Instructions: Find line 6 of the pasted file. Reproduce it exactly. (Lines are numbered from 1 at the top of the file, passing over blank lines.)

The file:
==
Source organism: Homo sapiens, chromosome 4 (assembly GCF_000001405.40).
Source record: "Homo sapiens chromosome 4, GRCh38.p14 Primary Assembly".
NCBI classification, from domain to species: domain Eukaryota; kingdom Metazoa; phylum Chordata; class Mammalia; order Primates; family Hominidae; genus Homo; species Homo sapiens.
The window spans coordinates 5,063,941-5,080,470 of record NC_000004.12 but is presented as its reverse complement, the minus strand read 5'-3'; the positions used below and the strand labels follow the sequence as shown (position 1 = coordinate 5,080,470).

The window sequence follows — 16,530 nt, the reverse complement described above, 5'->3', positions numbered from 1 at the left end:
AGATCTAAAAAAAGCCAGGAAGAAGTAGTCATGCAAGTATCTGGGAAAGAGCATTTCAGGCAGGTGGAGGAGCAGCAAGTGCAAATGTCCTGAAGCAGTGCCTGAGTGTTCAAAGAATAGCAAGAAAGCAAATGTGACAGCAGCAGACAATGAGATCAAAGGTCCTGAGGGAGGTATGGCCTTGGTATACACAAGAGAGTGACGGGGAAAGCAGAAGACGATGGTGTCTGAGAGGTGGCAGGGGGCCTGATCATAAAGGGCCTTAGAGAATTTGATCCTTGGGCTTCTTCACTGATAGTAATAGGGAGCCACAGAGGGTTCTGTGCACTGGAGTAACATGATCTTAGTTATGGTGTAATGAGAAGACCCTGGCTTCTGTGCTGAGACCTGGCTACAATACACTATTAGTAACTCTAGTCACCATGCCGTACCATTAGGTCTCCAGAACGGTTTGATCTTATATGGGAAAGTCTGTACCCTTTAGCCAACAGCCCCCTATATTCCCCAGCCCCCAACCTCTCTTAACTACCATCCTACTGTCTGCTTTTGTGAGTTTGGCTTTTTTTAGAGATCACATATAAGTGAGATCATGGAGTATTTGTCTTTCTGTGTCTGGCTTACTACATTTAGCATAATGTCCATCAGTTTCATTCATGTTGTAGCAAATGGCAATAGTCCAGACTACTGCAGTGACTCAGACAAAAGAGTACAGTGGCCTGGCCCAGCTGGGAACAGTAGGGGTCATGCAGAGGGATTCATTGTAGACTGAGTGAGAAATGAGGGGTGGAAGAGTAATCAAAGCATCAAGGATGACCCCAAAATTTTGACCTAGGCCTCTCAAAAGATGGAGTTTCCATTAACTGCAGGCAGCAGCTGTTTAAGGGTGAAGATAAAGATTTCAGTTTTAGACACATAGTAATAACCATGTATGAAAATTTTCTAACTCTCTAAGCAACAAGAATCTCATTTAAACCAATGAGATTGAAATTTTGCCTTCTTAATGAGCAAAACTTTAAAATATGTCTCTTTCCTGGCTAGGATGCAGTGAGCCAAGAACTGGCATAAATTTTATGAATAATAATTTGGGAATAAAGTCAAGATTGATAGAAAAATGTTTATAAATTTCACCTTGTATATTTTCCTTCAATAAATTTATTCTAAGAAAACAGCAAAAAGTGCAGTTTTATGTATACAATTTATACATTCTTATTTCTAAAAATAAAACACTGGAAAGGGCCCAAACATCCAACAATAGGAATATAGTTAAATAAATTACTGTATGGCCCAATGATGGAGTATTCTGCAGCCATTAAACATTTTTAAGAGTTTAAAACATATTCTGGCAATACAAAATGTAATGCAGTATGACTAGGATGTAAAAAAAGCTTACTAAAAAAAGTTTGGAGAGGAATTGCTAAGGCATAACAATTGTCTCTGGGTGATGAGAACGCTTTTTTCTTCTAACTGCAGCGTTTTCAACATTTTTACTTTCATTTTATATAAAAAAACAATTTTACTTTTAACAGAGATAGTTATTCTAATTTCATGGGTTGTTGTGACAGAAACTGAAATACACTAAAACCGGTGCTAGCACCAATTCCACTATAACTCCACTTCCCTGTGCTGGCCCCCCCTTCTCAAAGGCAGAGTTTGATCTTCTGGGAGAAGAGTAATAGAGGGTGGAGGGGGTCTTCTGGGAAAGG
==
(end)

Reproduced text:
AGATCTAAAAAAAGCCAGGAAGAAGTAGTCATGCAAGTATCTGGGAAAGAGCATTTCAGGCAGGTGGAGGAGCAGCAAGTGCAAATGTCCTGAAGCAGTGCCTGAGTGTTCAAAGAATAGCAAGAAAGCAAATGTGACAGCAGCAGACAATGAGATCAAAGGTCCTGAGGGAGGTATGGCCTTGGTATACACAAGAGAGTGACGGGGAAAGCAGAAGACGATGGTGTCTGAGAGGTGGCAGGGGGCCTGATCATAAAGGGCCTTAGAGAATTTGATCCTTGGGCTTCTTCACTGATAGTAATAGGGAGCCACAGAGGGTTCTGTGCACTGGAGTAACATGATCTTAGTTATGGTGTAATGAGAAGACCCTGGCTTCTGTGCTGAGACCTGGCTACAATACACTATTAGTAACTCTAGTCACCATGCCGTACCATTAGGTCTCCAGAACGGTTTGATCTTATATGGGAAAGTCTGTACCCTTTAGCCAACAGCCCCCTATATTCCCCAGCCCCCAACCTCTCTTAACTACCATCCTACTGTCTGCTTTTGTGAGTTTGGCTTTTTTTAGAGATCACATATAAGTGAGATCATGGAGTATTTGTCTTTCTGTGTCTGGCTTACTACATTTAGCATAATGTCCATCAGTTTCATTCATGTTGTAGCAAATGGCAATAGTCCAGACTACTGCAGTGACTCAGACAAAAGAGTACAGTGGCCTGGCCCAGCTGGGAACAGTAGGGGTCATGCAGAGGGATTCATTGTAGACTGAGTGAGAAATGAGGGGTGGAAGAGTAATCAAAGCATCAAGGATGACCCCAAAATTTTGACCTAGGCCTCTCAAAAGATGGAGTTTCCATTAACTGCAGGCAGCAGCTGTTTAAGGGTGAAGATAAAGATTTCAGTTTTAGACACATAGTAATAACCATGTATGAAAATTTTCTAACTCTCTAAGCAACAAGAATCTCATTTAAACCAATGAGATTGAAATTTTGCCTTCTTAATGAGCAAAACTTTAAAATATGTCTCTTTCCTGGCTAGGATGCAGTGAGCCAAGAACTGGCATAAATTTTATGAATAATAATTTGGGAATAAAGTCAAGATTGATAGAAAAATGTTTATAAATTTCACCTTGTATATTTTCCTTCAATAAATTTATTCTAAGAAAACAGCAAAAAGTGCAGTTTTATGTATACAATTTATACATTCTTATTTCTAAAAATAAAACACTGGAAAGGGCCCAAACATCCAACAATAGGAATATAGTTAAATAAATTACTGTATGGCCCAATGATGGAGTATTCTGCAGCCATTAAACATTTTTAAGAGTTTAAAACATATTCTGGCAATACAAAATGTAATGCAGTATGACTAGGATGTAAAAAAAGCTTACTAAAAAAAGTTTGGAGAGGAATTGCTAAGGCATAACAATTGTCTCTGGGTGATGAGAACGCTTTTTTCTTCTAACTGCAGCGTTTTCAACATTTTTACTTTCATTTTATATAAAAAAACAATTTTACTTTTAACAGAGATAGTTATTCTAATTTCATGGGTTGTTGTGACAGAAACTGAAATACACTAAAACCGGTGCTAGCACCAATTCCACTATAACTCCACTTCCCTGTGCTGGCCCCCCCTTCTCAAAGGCAGAGTTTGATCTTCTGGGAGAAGAGTAATAGAGGGTGGAGGGGGTCTTCTGGGAAAGG